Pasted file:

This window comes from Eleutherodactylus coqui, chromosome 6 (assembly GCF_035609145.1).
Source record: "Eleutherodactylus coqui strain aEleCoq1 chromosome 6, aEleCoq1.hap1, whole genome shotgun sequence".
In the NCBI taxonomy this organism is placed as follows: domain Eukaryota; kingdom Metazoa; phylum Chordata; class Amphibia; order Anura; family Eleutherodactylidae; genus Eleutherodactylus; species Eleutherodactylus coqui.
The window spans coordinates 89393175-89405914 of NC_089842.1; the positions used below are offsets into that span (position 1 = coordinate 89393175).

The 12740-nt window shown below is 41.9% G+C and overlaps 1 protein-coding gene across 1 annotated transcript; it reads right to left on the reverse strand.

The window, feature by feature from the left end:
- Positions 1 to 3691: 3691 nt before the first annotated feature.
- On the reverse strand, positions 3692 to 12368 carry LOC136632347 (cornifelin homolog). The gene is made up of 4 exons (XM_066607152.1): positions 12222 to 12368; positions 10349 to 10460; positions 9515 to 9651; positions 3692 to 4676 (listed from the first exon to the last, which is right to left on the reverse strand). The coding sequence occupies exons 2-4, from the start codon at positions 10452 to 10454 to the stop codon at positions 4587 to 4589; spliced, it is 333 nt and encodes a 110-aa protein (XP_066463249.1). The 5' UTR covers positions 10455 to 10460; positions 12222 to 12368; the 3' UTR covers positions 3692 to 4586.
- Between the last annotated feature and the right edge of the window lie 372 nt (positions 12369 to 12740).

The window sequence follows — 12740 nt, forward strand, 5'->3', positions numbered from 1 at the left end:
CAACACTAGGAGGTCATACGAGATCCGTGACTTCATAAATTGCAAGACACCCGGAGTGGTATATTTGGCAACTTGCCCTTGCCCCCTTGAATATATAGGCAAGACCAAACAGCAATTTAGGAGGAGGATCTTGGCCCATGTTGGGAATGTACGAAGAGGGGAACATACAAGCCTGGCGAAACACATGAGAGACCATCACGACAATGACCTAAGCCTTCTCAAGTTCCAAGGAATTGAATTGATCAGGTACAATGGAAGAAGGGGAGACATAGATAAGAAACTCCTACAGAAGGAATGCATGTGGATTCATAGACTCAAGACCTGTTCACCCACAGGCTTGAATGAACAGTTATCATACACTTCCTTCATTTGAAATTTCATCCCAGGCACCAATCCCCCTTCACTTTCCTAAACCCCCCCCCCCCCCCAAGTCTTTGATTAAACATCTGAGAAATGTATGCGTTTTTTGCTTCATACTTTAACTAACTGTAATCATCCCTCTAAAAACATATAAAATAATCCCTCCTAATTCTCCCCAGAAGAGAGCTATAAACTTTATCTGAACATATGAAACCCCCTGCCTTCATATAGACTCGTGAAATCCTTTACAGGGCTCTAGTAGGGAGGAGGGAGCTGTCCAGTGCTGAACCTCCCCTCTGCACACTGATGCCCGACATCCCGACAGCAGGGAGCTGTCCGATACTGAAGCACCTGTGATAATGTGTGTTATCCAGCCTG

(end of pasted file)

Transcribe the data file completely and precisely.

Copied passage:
This window comes from Eleutherodactylus coqui, chromosome 6 (assembly GCF_035609145.1).
Source record: "Eleutherodactylus coqui strain aEleCoq1 chromosome 6, aEleCoq1.hap1, whole genome shotgun sequence".
In the NCBI taxonomy this organism is placed as follows: domain Eukaryota; kingdom Metazoa; phylum Chordata; class Amphibia; order Anura; family Eleutherodactylidae; genus Eleutherodactylus; species Eleutherodactylus coqui.
The window spans coordinates 89393175-89405914 of NC_089842.1; the positions used below are offsets into that span (position 1 = coordinate 89393175).

The 12740-nt window shown below is 41.9% G+C and overlaps 1 protein-coding gene across 1 annotated transcript; it reads right to left on the reverse strand.

The window, feature by feature from the left end:
- Positions 1 to 3691: 3691 nt before the first annotated feature.
- On the reverse strand, positions 3692 to 12368 carry LOC136632347 (cornifelin homolog). The gene is made up of 4 exons (XM_066607152.1): positions 12222 to 12368; positions 10349 to 10460; positions 9515 to 9651; positions 3692 to 4676 (listed from the first exon to the last, which is right to left on the reverse strand). The coding sequence occupies exons 2-4, from the start codon at positions 10452 to 10454 to the stop codon at positions 4587 to 4589; spliced, it is 333 nt and encodes a 110-aa protein (XP_066463249.1). The 5' UTR covers positions 10455 to 10460; positions 12222 to 12368; the 3' UTR covers positions 3692 to 4586.
- Between the last annotated feature and the right edge of the window lie 372 nt (positions 12369 to 12740).

The window sequence follows — 12740 nt, forward strand, 5'->3', positions numbered from 1 at the left end:
CAACACTAGGAGGTCATACGAGATCCGTGACTTCATAAATTGCAAGACACCCGGAGTGGTATATTTGGCAACTTGCCCTTGCCCCCTTGAATATATAGGCAAGACCAAACAGCAATTTAGGAGGAGGATCTTGGCCCATGTTGGGAATGTACGAAGAGGGGAACATACAAGCCTGGCGAAACACATGAGAGACCATCACGACAATGACCTAAGCCTTCTCAAGTTCCAAGGAATTGAATTGATCAGGTACAATGGAAGAAGGGGAGACATAGATAAGAAACTCCTACAGAAGGAATGCATGTGGATTCATAGACTCAAGACCTGTTCACCCACAGGCTTGAATGAACAGTTATCATACACTTCCTTCATTTGAAATTTCATCCCAGGCACCAATCCCCCTTCACTTTCCTAAACCCCCCCCCCCCCCCAAGTCTTTGATTAAACATCTGAGAAATGTATGCGTTTTTTGCTTCATACTTTAACTAACTGTAATCATCCCTCTAAAAACATATAAAATAATCCCTCCTAATTCTCCCCAGAAGAGAGCTATAAACTTTATCTGAACATATGAAACCCCCTGCCTTCATATAGACTCGTGAAATCCTTTACAGGGCTCTAGTAGGGAGGAGGGAGCTGTCCAGTGCTGAACCTCCCCTCTGCACACTGATGCCCGACATCCCGACAGCAGGGAGCTGTCCGATACTGAAGCACCTGTGATAATGTGTGTTATCCAGCCTG